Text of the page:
Have you heard my name? Ovid? Am I still known? [ . . . ] Have I survived? (IL 19)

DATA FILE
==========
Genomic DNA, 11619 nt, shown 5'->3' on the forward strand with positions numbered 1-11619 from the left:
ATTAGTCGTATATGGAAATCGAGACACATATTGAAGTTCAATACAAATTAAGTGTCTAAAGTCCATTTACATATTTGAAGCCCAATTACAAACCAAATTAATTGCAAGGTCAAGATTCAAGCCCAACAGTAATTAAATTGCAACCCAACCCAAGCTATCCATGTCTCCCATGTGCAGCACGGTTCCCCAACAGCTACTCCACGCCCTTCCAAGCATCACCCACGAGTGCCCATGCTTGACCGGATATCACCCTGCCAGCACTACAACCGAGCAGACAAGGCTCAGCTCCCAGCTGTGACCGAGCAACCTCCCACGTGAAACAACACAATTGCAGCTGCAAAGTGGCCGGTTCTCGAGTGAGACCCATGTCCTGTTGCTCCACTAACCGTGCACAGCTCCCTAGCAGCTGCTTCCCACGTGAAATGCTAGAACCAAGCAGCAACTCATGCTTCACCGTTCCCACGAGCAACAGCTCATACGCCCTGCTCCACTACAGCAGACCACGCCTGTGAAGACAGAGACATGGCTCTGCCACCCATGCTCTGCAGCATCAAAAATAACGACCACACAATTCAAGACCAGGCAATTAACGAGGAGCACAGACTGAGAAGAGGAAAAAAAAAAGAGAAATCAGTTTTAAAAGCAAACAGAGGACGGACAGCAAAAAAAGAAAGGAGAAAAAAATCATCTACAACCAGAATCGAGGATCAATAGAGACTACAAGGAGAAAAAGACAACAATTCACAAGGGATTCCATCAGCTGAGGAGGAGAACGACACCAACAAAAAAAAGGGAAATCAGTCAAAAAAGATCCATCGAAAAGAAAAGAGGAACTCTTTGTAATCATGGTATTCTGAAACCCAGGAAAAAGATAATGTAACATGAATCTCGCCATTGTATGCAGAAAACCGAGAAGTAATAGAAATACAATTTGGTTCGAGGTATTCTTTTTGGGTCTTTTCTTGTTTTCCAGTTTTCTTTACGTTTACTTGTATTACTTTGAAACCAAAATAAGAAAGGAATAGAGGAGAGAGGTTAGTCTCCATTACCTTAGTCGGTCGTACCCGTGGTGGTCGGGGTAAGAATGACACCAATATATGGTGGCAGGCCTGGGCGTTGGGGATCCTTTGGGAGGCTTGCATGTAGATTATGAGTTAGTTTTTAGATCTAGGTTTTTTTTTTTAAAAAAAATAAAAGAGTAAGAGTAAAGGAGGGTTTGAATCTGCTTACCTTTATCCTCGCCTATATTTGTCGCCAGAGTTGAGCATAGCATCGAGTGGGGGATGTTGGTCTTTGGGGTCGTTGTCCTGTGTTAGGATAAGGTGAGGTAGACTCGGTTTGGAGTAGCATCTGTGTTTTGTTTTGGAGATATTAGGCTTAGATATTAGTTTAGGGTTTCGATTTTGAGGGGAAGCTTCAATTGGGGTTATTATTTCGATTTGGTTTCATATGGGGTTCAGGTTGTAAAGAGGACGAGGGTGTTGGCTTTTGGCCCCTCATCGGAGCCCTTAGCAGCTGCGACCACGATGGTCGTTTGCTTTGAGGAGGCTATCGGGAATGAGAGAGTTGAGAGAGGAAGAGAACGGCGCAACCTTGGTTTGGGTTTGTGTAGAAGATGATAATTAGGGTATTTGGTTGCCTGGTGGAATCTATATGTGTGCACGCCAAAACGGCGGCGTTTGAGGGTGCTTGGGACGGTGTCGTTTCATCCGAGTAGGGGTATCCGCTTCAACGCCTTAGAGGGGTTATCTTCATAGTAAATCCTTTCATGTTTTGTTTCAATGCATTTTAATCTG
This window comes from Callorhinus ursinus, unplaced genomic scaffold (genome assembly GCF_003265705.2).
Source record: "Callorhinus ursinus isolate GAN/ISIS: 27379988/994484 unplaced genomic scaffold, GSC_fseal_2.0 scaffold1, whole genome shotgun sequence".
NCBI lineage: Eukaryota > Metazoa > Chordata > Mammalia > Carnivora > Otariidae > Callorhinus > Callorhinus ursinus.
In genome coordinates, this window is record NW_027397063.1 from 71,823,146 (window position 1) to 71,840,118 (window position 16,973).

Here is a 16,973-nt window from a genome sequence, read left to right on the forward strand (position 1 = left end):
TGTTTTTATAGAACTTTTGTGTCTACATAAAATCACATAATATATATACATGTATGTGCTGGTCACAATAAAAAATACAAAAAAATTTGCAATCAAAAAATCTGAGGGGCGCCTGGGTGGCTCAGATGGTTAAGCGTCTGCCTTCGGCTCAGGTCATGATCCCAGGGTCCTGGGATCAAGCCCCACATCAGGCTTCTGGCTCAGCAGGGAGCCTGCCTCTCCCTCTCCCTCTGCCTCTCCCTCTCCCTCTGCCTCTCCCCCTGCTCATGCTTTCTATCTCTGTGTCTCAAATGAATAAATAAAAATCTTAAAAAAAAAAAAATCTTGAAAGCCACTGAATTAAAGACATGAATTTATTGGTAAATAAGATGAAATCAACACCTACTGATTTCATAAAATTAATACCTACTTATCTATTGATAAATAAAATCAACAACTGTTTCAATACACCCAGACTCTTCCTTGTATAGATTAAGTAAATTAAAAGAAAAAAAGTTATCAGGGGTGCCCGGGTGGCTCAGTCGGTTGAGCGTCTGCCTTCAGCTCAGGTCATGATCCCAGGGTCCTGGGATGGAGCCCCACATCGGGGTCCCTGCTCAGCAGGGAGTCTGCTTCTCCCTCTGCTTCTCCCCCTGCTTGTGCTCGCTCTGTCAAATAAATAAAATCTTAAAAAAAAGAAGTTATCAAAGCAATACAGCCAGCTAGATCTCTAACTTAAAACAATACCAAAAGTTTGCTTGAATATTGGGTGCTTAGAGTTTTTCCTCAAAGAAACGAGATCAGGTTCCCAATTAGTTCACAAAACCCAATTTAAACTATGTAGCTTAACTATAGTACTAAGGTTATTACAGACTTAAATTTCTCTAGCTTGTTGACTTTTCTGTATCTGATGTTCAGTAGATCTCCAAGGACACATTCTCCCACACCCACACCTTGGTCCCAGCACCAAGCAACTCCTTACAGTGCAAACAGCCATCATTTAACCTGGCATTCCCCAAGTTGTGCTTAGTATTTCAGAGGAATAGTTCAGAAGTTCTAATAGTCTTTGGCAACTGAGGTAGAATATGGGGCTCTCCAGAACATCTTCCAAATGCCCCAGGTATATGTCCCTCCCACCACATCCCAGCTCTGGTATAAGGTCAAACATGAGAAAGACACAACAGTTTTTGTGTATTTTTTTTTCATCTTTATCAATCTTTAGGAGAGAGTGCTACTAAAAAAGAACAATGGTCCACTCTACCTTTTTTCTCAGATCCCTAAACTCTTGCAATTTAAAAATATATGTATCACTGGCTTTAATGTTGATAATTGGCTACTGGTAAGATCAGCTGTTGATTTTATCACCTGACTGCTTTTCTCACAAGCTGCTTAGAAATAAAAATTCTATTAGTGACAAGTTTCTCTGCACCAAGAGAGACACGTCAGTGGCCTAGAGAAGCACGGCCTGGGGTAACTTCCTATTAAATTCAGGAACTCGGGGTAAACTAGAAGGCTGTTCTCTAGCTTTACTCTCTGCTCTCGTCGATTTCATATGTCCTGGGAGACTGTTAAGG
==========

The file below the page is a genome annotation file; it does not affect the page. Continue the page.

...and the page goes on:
Thus addressed by the Roman poet Publius Ovidius Naso, protagonist and narrator of David Malouf’s An Imaginary Life (1978), the reader will smile at the irony: this is one of the most infl uential poets of ancient times, whose works have been endlessly imitated, interpreted, and allegorized over the last two millennia; he was relegated to the imperial outpost of Tomis on the Black Sea, and his life (or more specifi cally: the “crimes” that determined his exile) and death (or: the location of his grave) have become literaryhistorical mysteries that hundreds of scholars have tried to solve, fans have tried to discover, so that he himself has become the subject of many literary works (see Ziolkowski 2005). Now this myth of Western culture asks us, hopeful and hesitant, whether his name is still known, whether his books escaped the censorship of the imperial decree that relegated him to the edges of the Empire and refused to let him return, whether he has survived! The survival of this “I” clearly means something other than the survival of his biographical person: it means the persistence of his fame as poet, the assimilation of his name and his works into common culture, the only form of survival that an “author”1 is ultimately interested in. The more informed readers may broaden their grin, since the historical Ovid himself had thanked the Muse who had bestowed on him, in life, the rare gift of a lofty name, usually granted only after death (Tristia IV.x, lines 121-122, pp. 204-205), and had done so in one of the letters that contains what has been described as “the fi rst poetic autobiography in world literature, a Wordsworthian Prelude avant la lettre” (Ziolkowski 2005, 20).